Reputation is a tricky thing.  Ben Franklin said, “It takes many good deeds to build a good reputation, and only one bad one to lose it”.  It’s at once your most valuable possession, but one of the most fragile as well.

Online, we all build a digital footprint that now encompasses more and more of what was once private.  I regularly see tweets and Facebook updates in my Google alerts- everything is being indexed and it makes you accountable for everything you say or do, on or off the record.  This means your reputation includes not only your business persona, but your personal life, your hobbies, everything.  And if you choose to put it online, you will be accountable for it.

Now, before I have a meeting or call with someone I don’t know, I spend a few minutes checking them out online- I read their blog, look for pictures online, and maybe even text a mutual friend to see what I might expect.  I assume others do the same about me.  I do this, no to act like a private investigator, but because it lets me get to know someone a bit before we meet.  It’s like doing homework- it tells me something about what to expect, and usually, people are flattered I’ve made an effort beforehand.  It could turn out I have been “judging a book by its cover”but based on the information available online, you get a pretty good sampling of the text between the covers as well.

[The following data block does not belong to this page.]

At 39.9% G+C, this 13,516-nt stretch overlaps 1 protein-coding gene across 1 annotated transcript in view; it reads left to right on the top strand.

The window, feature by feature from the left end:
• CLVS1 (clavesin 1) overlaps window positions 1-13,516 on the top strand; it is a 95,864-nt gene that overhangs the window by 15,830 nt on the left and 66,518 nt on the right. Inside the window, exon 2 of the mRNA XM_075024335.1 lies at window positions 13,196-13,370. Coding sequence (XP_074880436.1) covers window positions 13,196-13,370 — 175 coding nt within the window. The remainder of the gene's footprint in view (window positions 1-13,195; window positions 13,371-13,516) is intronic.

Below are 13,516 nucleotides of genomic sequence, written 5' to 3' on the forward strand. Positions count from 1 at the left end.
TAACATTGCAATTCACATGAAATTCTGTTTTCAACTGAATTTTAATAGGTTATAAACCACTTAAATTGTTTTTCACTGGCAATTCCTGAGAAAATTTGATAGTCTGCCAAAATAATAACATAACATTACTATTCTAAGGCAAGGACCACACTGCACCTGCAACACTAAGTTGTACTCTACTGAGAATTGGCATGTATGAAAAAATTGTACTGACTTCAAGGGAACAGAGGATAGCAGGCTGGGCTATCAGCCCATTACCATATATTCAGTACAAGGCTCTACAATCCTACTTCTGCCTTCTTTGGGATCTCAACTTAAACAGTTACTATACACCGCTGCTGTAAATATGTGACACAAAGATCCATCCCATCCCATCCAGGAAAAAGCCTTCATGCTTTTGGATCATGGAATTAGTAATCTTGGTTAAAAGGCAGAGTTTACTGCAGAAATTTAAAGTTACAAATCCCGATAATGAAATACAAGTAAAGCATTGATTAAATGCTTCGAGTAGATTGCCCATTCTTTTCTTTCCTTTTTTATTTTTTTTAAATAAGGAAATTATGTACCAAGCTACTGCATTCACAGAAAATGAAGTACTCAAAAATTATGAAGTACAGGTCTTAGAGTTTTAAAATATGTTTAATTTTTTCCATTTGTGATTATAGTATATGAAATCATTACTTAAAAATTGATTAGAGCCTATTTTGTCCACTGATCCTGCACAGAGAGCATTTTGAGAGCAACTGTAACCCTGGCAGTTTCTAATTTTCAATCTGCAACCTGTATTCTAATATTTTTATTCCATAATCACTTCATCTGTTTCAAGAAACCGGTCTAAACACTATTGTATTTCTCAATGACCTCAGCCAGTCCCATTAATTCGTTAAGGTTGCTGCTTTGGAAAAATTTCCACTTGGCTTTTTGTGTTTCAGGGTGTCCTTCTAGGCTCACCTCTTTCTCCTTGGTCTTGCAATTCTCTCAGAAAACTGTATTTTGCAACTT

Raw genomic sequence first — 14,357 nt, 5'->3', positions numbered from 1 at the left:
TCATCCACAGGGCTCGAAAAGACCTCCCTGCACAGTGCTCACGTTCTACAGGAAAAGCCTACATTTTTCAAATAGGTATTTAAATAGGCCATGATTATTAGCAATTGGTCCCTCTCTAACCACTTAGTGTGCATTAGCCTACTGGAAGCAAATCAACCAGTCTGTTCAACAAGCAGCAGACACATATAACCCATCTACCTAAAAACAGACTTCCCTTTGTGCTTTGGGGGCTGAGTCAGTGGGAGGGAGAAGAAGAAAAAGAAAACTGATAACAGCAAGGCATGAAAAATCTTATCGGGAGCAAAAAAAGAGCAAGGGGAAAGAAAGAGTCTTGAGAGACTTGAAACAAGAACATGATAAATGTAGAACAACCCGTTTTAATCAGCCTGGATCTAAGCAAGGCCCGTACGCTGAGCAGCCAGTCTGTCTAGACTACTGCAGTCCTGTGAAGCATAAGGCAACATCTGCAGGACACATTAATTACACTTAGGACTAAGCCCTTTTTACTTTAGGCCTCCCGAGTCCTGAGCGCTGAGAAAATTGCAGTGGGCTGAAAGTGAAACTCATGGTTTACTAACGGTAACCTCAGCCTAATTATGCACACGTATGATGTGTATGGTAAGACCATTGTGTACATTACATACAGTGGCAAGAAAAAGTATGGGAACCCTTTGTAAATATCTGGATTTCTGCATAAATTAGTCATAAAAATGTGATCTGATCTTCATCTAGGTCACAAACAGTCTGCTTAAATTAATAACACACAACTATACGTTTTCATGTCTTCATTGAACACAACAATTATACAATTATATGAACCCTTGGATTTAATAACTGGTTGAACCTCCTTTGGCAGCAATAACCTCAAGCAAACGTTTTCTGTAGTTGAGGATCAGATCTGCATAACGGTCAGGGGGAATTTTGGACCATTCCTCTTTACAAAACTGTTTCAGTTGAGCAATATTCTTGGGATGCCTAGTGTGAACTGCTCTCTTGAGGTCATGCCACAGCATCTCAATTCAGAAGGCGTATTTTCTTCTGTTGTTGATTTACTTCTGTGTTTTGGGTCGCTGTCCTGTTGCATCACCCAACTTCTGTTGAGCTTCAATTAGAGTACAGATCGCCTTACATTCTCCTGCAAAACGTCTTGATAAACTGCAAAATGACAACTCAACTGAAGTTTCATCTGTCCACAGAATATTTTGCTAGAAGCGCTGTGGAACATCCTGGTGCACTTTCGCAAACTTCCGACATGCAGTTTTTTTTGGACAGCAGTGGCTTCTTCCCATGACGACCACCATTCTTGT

All this information means there’s no hiding anymore- it’s very hard to be anonymous.  I have to teach my kids about their digital footprint early, and help them understand how the little stuff may be cute, but may come back to haunt them later on.

A few months ago, I spoke to a local group about social media and the job search.  Many people were really worried about what was online, and that they had no privacy.  But the information can cut both ways- someone might not like your political affiliation, but may decide because you share a hobby, you’re okay after all.  The information is all just additional datapoints in figuring out who you are- but you have to decide who that is, and what you make available to the outside world.

This means I save rant-like blog posts for a day before I post them, or ask friends to read it beforehand- letting time take its course and let things cool off.  In the light of day, sometimes you realize that the anger or annoyance was perhaps a little over the top, and maybe that was something you should save for a journal, not a blog.   While we all want to get information out there as soon as possible, patience is also a virtue for a reason.

All of this is to say that if you want to be known as someone who is  (insert qualities you most admire or aspire to here), you need to cultivate that reputation by being that person in all aspects of your life.  Yeah, we all have our dark and moody side, and that’s part of the whole package, but remember, you’re accountable for the good and the bad- the whole thing, not just the pretty parts.